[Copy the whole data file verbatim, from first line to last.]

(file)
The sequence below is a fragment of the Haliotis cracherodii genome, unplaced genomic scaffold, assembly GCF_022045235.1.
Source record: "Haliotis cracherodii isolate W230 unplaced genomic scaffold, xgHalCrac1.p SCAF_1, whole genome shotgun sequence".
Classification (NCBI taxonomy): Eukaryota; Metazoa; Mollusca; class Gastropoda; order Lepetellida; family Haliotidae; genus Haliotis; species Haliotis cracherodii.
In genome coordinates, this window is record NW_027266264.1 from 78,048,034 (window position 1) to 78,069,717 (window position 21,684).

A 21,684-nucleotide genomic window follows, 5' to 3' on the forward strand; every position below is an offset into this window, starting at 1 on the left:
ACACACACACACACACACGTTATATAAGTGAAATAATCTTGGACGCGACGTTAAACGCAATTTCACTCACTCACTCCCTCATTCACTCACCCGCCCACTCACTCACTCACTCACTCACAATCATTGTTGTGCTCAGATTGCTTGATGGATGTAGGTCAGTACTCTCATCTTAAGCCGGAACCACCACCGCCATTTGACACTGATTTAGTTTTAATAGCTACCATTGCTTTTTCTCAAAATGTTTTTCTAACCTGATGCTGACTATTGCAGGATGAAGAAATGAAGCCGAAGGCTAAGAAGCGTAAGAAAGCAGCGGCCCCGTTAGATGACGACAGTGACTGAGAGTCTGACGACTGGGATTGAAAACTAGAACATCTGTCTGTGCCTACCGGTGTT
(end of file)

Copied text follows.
The sequence below is a fragment of the Haliotis cracherodii genome, unplaced genomic scaffold, assembly GCF_022045235.1.
Source record: "Haliotis cracherodii isolate W230 unplaced genomic scaffold, xgHalCrac1.p SCAF_1, whole genome shotgun sequence".
Classification (NCBI taxonomy): Eukaryota; Metazoa; Mollusca; class Gastropoda; order Lepetellida; family Haliotidae; genus Haliotis; species Haliotis cracherodii.
In genome coordinates, this window is record NW_027266264.1 from 78,048,034 (window position 1) to 78,069,717 (window position 21,684).

A 21,684-nucleotide genomic window follows, 5' to 3' on the forward strand; every position below is an offset into this window, starting at 1 on the left:
ACACACACACACACACACGTTATATAAGTGAAATAATCTTGGACGCGACGTTAAACGCAATTTCACTCACTCACTCCCTCATTCACTCACCCGCCCACTCACTCACTCACTCACTCACAATCATTGTTGTGCTCAGATTGCTTGATGGATGTAGGTCAGTACTCTCATCTTAAGCCGGAACCACCACCGCCATTTGACACTGATTTAGTTTTAATAGCTACCATTGCTTTTTCTCAAAATGTTTTTCTAACCTGATGCTGACTATTGCAGGATGAAGAAATGAAGCCGAAGGCTAAGAAGCGTAAGAAAGCAGCGGCCCCGTTAGATGACGACAGTGACTGAGAGTCTGACGACTGGGATTGAAAACTAGAACATCTGTCTGTGCCTACCGGTGTT